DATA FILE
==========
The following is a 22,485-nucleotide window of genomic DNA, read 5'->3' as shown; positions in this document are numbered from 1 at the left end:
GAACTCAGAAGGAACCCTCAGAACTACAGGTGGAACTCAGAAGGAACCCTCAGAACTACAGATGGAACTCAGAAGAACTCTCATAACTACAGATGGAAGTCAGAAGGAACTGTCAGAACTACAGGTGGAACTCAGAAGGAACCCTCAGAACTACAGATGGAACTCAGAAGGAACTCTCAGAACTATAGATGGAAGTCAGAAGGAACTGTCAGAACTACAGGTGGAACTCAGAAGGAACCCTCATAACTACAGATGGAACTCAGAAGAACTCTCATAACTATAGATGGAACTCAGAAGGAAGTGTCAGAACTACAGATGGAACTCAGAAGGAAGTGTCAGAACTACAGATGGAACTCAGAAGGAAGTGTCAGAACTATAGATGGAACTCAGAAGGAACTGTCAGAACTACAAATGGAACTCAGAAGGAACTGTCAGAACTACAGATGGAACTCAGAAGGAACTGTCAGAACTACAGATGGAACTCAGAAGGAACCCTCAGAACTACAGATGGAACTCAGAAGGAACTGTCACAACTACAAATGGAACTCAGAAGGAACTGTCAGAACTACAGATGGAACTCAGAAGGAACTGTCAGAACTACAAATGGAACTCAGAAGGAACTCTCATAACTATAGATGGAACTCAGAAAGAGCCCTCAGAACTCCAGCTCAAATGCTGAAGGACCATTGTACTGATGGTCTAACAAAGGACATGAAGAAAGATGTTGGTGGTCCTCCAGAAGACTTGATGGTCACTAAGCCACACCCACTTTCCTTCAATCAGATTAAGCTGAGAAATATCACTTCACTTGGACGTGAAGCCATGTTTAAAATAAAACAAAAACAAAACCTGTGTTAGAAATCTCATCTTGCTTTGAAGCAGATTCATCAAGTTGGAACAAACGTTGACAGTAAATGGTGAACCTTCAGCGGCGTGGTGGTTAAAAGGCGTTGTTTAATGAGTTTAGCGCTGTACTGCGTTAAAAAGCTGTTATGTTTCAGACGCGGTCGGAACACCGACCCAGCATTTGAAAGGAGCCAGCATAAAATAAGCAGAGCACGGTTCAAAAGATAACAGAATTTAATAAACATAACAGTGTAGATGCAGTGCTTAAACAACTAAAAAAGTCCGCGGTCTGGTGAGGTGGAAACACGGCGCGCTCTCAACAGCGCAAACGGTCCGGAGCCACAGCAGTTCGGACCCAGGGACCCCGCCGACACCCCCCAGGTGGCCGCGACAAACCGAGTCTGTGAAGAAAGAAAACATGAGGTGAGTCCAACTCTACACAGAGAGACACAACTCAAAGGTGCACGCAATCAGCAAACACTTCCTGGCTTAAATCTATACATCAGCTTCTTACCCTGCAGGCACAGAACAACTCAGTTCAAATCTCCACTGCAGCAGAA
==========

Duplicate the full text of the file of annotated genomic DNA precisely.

The following is a 22,485-nucleotide window of genomic DNA, read 5'->3' as shown; positions in this document are numbered from 1 at the left end:
GAACTCAGAAGGAACCCTCAGAACTACAGGTGGAACTCAGAAGGAACCCTCAGAACTACAGATGGAACTCAGAAGAACTCTCATAACTACAGATGGAAGTCAGAAGGAACTGTCAGAACTACAGGTGGAACTCAGAAGGAACCCTCAGAACTACAGATGGAACTCAGAAGGAACTCTCAGAACTATAGATGGAAGTCAGAAGGAACTGTCAGAACTACAGGTGGAACTCAGAAGGAACCCTCATAACTACAGATGGAACTCAGAAGAACTCTCATAACTATAGATGGAACTCAGAAGGAAGTGTCAGAACTACAGATGGAACTCAGAAGGAAGTGTCAGAACTACAGATGGAACTCAGAAGGAAGTGTCAGAACTATAGATGGAACTCAGAAGGAACTGTCAGAACTACAAATGGAACTCAGAAGGAACTGTCAGAACTACAGATGGAACTCAGAAGGAACTGTCAGAACTACAGATGGAACTCAGAAGGAACCCTCAGAACTACAGATGGAACTCAGAAGGAACTGTCACAACTACAAATGGAACTCAGAAGGAACTGTCAGAACTACAGATGGAACTCAGAAGGAACTGTCAGAACTACAAATGGAACTCAGAAGGAACTCTCATAACTATAGATGGAACTCAGAAAGAGCCCTCAGAACTCCAGCTCAAATGCTGAAGGACCATTGTACTGATGGTCTAACAAAGGACATGAAGAAAGATGTTGGTGGTCCTCCAGAAGACTTGATGGTCACTAAGCCACACCCACTTTCCTTCAATCAGATTAAGCTGAGAAATATCACTTCACTTGGACGTGAAGCCATGTTTAAAATAAAACAAAAACAAAACCTGTGTTAGAAATCTCATCTTGCTTTGAAGCAGATTCATCAAGTTGGAACAAACGTTGACAGTAAATGGTGAACCTTCAGCGGCGTGGTGGTTAAAAGGCGTTGTTTAATGAGTTTAGCGCTGTACTGCGTTAAAAAGCTGTTATGTTTCAGACGCGGTCGGAACACCGACCCAGCATTTGAAAGGAGCCAGCATAAAATAAGCAGAGCACGGTTCAAAAGATAACAGAATTTAATAAACATAACAGTGTAGATGCAGTGCTTAAACAACTAAAAAAGTCCGCGGTCTGGTGAGGTGGAAACACGGCGCGCTCTCAACAGCGCAAACGGTCCGGAGCCACAGCAGTTCGGACCCAGGGACCCCGCCGACACCCCCCAGGTGGCCGCGACAAACCGAGTCTGTGAAGAAAGAAAACATGAGGTGAGTCCAACTCTACACAGAGAGACACAACTCAAAGGTGCACGCAATCAGCAAACACTTCCTGGCTTAAATCTATACATCAGCTTCTTACCCTGCAGGCACAGAACAACTCAGTTCAAATCTCCACTGCAGCAGAA